The lowdown on Marcus Ericsson
Lee McKenzie's view:
"Marcus Ericsson is managed by Swedish racer Kenny Bräck, who has a big motorsport pedigree and so is able to offer support and advice to his young charge.
"We've seen Marcus make some incredible overtakes and I particularly remember a weekend in Japan where he just kept doing the same pass over and over again.
"But, despite that, Marcus is inconsistent and can make a silly mistake in FP3 or qualifying which puts the team under pressure and sees him start further back, which means he doesn't ever really get the opportunities to show what he can do."
2017: 20th place. Born: 2/9/1990.
More than anyone, perhaps, Marcus Ericsson must be hoping that bottom team Sauber’s strengthened ties to Ferrari will result in improved track fortunes.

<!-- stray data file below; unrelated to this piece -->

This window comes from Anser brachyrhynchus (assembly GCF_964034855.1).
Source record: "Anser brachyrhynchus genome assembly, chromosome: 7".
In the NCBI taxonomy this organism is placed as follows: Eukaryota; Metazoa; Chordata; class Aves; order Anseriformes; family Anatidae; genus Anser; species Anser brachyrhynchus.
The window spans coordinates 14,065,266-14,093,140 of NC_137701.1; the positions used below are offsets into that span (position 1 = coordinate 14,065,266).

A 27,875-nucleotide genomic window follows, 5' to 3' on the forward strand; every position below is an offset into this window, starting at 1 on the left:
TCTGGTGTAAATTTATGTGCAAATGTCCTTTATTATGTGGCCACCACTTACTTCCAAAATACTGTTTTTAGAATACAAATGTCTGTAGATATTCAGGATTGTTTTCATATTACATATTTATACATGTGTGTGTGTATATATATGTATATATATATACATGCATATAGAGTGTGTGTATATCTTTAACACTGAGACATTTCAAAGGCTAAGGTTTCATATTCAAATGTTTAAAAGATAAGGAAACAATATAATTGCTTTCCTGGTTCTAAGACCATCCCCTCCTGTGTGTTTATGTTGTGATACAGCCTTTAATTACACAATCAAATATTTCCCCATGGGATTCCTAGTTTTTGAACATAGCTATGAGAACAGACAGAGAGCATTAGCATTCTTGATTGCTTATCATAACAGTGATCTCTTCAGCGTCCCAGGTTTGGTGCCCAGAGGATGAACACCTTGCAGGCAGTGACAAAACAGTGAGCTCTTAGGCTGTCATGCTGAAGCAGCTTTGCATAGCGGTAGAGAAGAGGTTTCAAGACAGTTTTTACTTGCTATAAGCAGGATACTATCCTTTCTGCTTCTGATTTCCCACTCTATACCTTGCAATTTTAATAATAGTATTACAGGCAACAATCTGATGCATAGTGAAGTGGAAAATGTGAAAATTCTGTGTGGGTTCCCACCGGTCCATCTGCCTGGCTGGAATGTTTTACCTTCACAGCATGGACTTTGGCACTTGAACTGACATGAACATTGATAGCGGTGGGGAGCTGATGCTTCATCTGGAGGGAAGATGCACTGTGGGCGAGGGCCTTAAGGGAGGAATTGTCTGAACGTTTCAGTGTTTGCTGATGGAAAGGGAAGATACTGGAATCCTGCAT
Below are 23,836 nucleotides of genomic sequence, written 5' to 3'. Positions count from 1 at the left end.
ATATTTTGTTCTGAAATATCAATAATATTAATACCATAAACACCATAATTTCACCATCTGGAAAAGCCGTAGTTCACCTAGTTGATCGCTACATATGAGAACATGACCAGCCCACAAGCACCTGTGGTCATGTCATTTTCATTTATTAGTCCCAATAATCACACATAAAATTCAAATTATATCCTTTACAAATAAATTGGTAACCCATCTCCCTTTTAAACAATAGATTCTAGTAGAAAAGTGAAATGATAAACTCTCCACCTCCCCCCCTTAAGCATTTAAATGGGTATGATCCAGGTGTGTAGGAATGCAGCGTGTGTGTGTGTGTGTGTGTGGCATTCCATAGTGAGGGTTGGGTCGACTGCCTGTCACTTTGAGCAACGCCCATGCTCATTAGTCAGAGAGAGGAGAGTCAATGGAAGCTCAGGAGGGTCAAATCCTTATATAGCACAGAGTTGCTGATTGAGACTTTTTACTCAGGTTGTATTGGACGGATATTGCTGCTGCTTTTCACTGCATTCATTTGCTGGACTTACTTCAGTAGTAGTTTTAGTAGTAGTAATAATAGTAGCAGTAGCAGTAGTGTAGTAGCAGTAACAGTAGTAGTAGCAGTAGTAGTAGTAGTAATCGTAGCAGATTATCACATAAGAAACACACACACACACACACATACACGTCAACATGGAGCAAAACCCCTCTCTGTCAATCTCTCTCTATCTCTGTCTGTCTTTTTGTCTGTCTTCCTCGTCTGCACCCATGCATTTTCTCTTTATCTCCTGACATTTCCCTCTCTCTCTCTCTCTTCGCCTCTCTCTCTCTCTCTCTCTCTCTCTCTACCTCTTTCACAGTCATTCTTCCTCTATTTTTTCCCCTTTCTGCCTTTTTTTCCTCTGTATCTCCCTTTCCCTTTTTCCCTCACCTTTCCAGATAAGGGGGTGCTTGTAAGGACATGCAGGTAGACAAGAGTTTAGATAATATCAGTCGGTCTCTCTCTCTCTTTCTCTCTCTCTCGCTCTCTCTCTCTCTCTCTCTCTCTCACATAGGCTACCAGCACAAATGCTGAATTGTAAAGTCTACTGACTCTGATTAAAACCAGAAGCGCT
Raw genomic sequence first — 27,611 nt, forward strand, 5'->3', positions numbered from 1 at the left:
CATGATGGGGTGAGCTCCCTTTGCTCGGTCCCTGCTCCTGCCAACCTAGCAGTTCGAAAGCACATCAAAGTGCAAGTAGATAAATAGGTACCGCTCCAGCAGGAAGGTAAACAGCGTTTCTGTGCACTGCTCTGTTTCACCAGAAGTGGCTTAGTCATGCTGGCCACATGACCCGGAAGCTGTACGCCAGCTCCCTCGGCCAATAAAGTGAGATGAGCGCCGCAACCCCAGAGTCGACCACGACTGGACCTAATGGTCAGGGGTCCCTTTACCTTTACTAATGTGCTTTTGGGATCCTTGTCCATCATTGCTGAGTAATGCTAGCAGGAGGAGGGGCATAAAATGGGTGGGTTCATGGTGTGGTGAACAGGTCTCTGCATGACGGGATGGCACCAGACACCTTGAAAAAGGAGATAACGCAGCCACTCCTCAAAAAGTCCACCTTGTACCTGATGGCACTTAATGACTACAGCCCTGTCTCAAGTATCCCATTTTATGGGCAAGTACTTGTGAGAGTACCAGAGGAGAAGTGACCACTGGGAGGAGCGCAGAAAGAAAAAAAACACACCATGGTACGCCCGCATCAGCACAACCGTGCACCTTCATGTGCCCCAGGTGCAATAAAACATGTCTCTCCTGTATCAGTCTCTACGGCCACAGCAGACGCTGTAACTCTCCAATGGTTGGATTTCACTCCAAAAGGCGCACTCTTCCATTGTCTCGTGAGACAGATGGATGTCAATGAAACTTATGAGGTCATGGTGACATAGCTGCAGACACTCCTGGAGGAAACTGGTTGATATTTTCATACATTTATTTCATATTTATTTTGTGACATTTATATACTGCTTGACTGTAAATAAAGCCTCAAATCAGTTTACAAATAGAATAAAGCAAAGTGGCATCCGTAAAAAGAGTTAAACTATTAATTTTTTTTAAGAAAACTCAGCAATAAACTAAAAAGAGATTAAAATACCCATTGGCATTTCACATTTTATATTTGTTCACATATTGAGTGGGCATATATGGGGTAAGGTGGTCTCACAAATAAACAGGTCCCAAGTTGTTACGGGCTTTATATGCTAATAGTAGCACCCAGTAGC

The only Swedish driver on the grid, he hasn’t scored a point since a golden run of three consecutive top-10 finishes midway through his first season with Swiss team in 2015.
That campaign’s nine points are his total sum in F1, having failed to register in his rookie season at Caterham.
Sauber, who he joined after the UK-based outfit formed by AirAsia mogul Tony Fernandes went into administration, have also suffered with money constraints.
The new partnership with Alfa Romeo – like Ferrari, part of the Fiat corporate umbrella – brings not only financial benefits and technical expertise, but also another young hotshot for Ericsson to deal with.
Last year he was out-scored by Mercedes protege Pascal Wehrlein, admittedly just 5-0, as he failed to finish six races with the car running a 2016-spec Ferrari engine. He was last of all drivers who had a full season.
Ericsson subsequently claimed that his performances were much closer to Wehrlein’s than the standings suggest, but this time he will have a new benchmark in the form of Charles Leclerc as well as an updated power unit.
Ferrari academy star Leclerc comes into his rookie F1 year after successively winning the GP3 and Formula 2 championships.